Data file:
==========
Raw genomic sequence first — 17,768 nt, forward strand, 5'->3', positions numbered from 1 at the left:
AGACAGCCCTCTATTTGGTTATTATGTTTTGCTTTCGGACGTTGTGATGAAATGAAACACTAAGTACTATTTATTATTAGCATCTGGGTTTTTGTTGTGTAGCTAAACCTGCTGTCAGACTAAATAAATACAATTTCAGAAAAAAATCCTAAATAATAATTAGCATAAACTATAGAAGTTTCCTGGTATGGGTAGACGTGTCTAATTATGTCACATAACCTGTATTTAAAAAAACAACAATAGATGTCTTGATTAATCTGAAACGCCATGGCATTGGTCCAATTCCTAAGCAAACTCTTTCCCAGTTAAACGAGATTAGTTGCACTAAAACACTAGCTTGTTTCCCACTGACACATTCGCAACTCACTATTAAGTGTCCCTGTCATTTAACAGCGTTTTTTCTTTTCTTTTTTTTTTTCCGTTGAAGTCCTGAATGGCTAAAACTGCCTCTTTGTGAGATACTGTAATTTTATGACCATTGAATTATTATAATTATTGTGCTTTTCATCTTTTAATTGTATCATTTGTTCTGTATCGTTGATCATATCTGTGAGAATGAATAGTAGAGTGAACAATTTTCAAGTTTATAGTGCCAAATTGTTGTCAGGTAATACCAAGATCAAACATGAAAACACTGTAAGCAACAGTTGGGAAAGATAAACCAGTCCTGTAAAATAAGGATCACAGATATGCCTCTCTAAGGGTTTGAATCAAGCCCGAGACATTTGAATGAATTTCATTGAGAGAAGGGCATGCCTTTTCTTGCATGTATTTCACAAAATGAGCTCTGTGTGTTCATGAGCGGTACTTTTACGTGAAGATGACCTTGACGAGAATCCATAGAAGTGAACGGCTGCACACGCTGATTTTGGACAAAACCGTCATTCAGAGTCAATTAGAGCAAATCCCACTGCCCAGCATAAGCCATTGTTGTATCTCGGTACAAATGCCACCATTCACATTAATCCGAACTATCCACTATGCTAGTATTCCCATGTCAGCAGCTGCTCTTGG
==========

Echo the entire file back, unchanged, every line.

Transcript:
Raw genomic sequence first — 17,768 nt, forward strand, 5'->3', positions numbered from 1 at the left:
AGACAGCCCTCTATTTGGTTATTATGTTTTGCTTTCGGACGTTGTGATGAAATGAAACACTAAGTACTATTTATTATTAGCATCTGGGTTTTTGTTGTGTAGCTAAACCTGCTGTCAGACTAAATAAATACAATTTCAGAAAAAAATCCTAAATAATAATTAGCATAAACTATAGAAGTTTCCTGGTATGGGTAGACGTGTCTAATTATGTCACATAACCTGTATTTAAAAAAACAACAATAGATGTCTTGATTAATCTGAAACGCCATGGCATTGGTCCAATTCCTAAGCAAACTCTTTCCCAGTTAAACGAGATTAGTTGCACTAAAACACTAGCTTGTTTCCCACTGACACATTCGCAACTCACTATTAAGTGTCCCTGTCATTTAACAGCGTTTTTTCTTTTCTTTTTTTTTTTCCGTTGAAGTCCTGAATGGCTAAAACTGCCTCTTTGTGAGATACTGTAATTTTATGACCATTGAATTATTATAATTATTGTGCTTTTCATCTTTTAATTGTATCATTTGTTCTGTATCGTTGATCATATCTGTGAGAATGAATAGTAGAGTGAACAATTTTCAAGTTTATAGTGCCAAATTGTTGTCAGGTAATACCAAGATCAAACATGAAAACACTGTAAGCAACAGTTGGGAAAGATAAACCAGTCCTGTAAAATAAGGATCACAGATATGCCTCTCTAAGGGTTTGAATCAAGCCCGAGACATTTGAATGAATTTCATTGAGAGAAGGGCATGCCTTTTCTTGCATGTATTTCACAAAATGAGCTCTGTGTGTTCATGAGCGGTACTTTTACGTGAAGATGACCTTGACGAGAATCCATAGAAGTGAACGGCTGCACACGCTGATTTTGGACAAAACCGTCATTCAGAGTCAATTAGAGCAAATCCCACTGCCCAGCATAAGCCATTGTTGTATCTCGGTACAAATGCCACCATTCACATTAATCCGAACTATCCACTATGCTAGTATTCCCATGTCAGCAGCTGCTCTTGG